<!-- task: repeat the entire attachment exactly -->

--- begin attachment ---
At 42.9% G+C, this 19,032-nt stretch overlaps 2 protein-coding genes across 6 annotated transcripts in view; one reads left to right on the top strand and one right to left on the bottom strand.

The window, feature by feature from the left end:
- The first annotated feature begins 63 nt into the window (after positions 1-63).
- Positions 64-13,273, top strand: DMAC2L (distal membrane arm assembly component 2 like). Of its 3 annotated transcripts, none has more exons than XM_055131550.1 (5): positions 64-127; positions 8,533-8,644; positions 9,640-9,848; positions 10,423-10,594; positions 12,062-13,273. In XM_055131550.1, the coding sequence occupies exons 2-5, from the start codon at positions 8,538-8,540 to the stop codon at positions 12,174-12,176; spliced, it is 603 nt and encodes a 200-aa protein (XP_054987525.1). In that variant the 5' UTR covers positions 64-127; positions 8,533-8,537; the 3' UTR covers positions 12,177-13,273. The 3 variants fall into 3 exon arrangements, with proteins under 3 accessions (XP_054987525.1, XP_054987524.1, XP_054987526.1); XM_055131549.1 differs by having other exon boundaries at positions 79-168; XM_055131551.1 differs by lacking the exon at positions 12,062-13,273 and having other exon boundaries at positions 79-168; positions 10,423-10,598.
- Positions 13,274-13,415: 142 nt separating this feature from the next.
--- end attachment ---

At 42.9% G+C, this 19,032-nt stretch overlaps 2 protein-coding genes across 6 annotated transcripts in view; one reads left to right on the top strand and one right to left on the bottom strand.

The window, feature by feature from the left end:
- The first annotated feature begins 63 nt into the window (after positions 1-63).
- Positions 64-13,273, top strand: DMAC2L (distal membrane arm assembly component 2 like). Of its 3 annotated transcripts, none has more exons than XM_055131550.1 (5): positions 64-127; positions 8,533-8,644; positions 9,640-9,848; positions 10,423-10,594; positions 12,062-13,273. In XM_055131550.1, the coding sequence occupies exons 2-5, from the start codon at positions 8,538-8,540 to the stop codon at positions 12,174-12,176; spliced, it is 603 nt and encodes a 200-aa protein (XP_054987525.1). In that variant the 5' UTR covers positions 64-127; positions 8,533-8,537; the 3' UTR covers positions 12,177-13,273. The 3 variants fall into 3 exon arrangements, with proteins under 3 accessions (XP_054987525.1, XP_054987524.1, XP_054987526.1); XM_055131549.1 differs by having other exon boundaries at positions 79-168; XM_055131551.1 differs by lacking the exon at positions 12,062-13,273 and having other exon boundaries at positions 79-168; positions 10,423-10,598.
- Positions 13,274-13,415: 142 nt separating this feature from the next.